It’s entirely possible that the Toulouse shooter Muhammed Merah never saw the picture posted by UN worker and Palestinian activist Khulood Badawi on Twitter. It’s possible that he never heard of Twitter at all, or any of the previous instances of false images against Israel that spread like wildfire across the Internet.
We don’t know exactly what triggered his inexplicable violence.
But we do know that three Jewish children, and a rabbi were brutally murdered to avenge the deaths of Palestinian children.
And we know the attack in France took place one week after pro-Palestinian activists were caught spreading false images, including a particularly evocative photo of a bleeding girl in her father’s arms. The girl, it turns out, was killed in an accident, not by Israel.
There is no reason to link the two events directly. But here is something else we know: misinformation leads to incitement and incitement leads to violence.
We have seen how direct incitement can spill over into heartrending violence against Jewish children. Almost exactly one year ago, Palestinian terrorists killed five members of the Fogel family in their own home. The youngest was two months old.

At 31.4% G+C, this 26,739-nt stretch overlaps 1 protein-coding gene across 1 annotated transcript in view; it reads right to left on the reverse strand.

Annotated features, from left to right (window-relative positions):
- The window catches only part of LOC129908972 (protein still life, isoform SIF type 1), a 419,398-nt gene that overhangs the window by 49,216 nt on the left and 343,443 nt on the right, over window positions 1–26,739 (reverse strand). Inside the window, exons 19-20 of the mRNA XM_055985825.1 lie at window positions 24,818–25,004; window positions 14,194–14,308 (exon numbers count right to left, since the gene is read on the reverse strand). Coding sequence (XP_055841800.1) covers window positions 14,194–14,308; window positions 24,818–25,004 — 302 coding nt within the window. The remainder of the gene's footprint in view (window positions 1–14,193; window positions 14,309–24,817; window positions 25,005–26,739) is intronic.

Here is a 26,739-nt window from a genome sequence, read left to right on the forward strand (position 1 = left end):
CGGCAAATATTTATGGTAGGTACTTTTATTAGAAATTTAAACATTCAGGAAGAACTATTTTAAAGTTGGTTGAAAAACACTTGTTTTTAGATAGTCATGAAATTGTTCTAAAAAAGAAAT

At the time, Prime Minster Binyamin Netanyahu blamed the Palestinian glorification of terrorists for creating an environment that could lead to murder. “A society that permits such wild incitement ends up prompting the murder of children,” he said.
In a statement, HR CEO Joe Hyams said:
In the media war against Israel, we see more and more misinformation that threatens to cross the line into incitement. The discourse is seeped in hyperbolic accusations of all manner of crimes, including genocide. Every upsurge in violence provides another chapter in the series of Big Lies against Israel.